Wednesday, April 27, 2011

Meambling Around Big D in a Brain-Coloured B'Mer

Yesterday, I was blessed with a little rediscovery of sorts, a sly little bookshop whose name shall remain unknown because it is to be my happy hunting ground. For naught shy of nothing I picked up yesterday among many others, L.C. Breunig's _The Cubist Poets in Paris: An Anthology_
and was rewarded even before I opened the book to a line of singular syntaxial heraldry. This, in large bold letters filling the entire back cover, all of it.


and right about after contact the wine it says in relative miniature 'After Placard Poem by Pierre Albert-Birot'. Now I haven't read that yet, but this looks to be a treasure of trove of Syntaxis-related troppings.
And I know it is sort of lame to only read things seemingly only in this way, and I don't always when I am reading, but it's like a theme on the blog, and I like the theme, so.. Anyhoo, there is a very odd, and not completely ineloquent poem by Jean Cocteau which castes syntaxis into a magical relief. Cocteau is one of the first media artists I can think of who has his own compartmentalized poet on board. And like a film or a ship, Cocteau himself is a cast of characters. The poem itself is perhaps as good a posterchild for the syntaxis movement as any, and its conflation of inner and outet movements and places begins right from the titular enunciata: The Cape of Good Hope. And what throws it perhaps into one of my own recent discussions upon the translation and variety of the art of syntaxial thought, ie thought thinking thoughts, and this essay I inserted about non-genre literature is this italicized qualification: 

A rough draft
for an ars poetica

And so with this grandee beginning, you'd think there would be all kinds of amazingly modernist surface and there is, but there is also the distinct pongue of the weirdo. Check this out, and tell me if it doesn't sound like jellybean weirdo:


deep poetry

The mirror-paneled wardrobe washing down ice-floes
the little eskimo girl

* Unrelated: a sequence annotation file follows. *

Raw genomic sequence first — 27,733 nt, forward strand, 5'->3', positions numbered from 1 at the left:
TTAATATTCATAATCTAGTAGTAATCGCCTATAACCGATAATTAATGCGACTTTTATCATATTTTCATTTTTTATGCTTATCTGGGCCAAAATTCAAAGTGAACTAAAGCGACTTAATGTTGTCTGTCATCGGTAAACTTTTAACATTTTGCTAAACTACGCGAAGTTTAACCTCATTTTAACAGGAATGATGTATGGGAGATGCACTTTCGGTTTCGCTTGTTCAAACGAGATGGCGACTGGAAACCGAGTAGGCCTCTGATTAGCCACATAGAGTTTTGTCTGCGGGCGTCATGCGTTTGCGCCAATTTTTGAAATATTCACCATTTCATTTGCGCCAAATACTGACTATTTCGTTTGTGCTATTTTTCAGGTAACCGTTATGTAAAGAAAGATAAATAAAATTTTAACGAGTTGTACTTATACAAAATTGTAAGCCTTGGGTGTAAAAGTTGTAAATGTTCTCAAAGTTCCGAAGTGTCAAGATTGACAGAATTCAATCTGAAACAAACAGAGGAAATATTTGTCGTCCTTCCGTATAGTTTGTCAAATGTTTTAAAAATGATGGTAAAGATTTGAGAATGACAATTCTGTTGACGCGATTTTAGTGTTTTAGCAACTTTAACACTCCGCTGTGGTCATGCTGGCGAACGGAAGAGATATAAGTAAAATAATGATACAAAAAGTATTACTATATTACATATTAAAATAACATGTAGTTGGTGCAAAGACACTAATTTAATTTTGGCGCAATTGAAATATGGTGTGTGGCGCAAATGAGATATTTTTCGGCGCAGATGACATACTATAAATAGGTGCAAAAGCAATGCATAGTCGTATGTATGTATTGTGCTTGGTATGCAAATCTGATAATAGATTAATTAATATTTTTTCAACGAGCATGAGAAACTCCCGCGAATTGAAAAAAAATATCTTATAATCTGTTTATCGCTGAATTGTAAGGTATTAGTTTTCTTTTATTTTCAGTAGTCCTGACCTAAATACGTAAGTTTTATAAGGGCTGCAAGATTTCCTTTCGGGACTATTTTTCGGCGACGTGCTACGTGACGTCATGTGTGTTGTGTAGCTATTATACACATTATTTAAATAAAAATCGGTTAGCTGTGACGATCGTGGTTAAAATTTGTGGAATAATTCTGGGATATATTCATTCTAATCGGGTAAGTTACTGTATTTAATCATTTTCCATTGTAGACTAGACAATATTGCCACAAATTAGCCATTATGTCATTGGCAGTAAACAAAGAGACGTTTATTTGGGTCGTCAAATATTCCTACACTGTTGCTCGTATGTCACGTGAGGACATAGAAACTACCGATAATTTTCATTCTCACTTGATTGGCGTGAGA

in a heap
of moist negroes
her nose was
against the window-pane of dreary Christmases

Now that is fairly challenging as a line, and the tension of expectations
that Cocteau sets up is great, nose pressed up, as if excitement and dreariness
are exchanged, or in thematic terms, the grotesque as represented by things like
the world turned upside down, the topsy turvy idea.. at any rate.

dreaming in a heap of moist negroes

is certainly premium pond farm pesto for your crunchy and toast-like cortext-liner.

There are many such nods to oddity and wonder in the piece, and many toward
directly naming syntaxis as the universal principle which transcends order and chaos
and is human embodiment itself, but how absurdly and distractedly it is done. this is
so good:

it's your foot
of attentive satin
that I place in position
tightrope walker
sucked up by the void
to the left              to the right
the god gives a shake
and I walk
toward the other side
                    with infinite precaution

In a way it is about reading, but it is also about following the single line
that is the single life, and single circumstance, the single and universal line
that is life.

At any rate, there are lots of wonderful poems in the book, and I think they presage in many ways,
many of the non-mimetic effects or narrative-odd stances of people like Clark Coolidge, and Jackson Maclow, and the best ones in the collection read like a cubist collage should work. Pierre Driu La Rochelle's poem  Tennis is wonderful, and begins with a potent ( i wrote poetant) image

Naked clarity
Whiteness that strip off

This line was for me the removal of the lines of the tennis court which really resonates into something like

game without lines loses internal categories becomes symbolic play
poem as words of wordlessness
tennis as ritualized dialectic, rhythmic
transformative, physicality as intention
to reveal the foci of intention..

Anyway, it is a great poem, and glad I found the book.

I also picked up a book by (and forgive my lack of diacritics)

Sandor Weores and Ferenc Juhasz.
This is a very interesting book, and I think tomorrow
I will enter in one of its weirdo poems from each author.

One is called
The other
I don't know
I may put in a section from
The Rainbow-Coloured Whale

These guys are a mixed bag,
but Coolie has "bean"..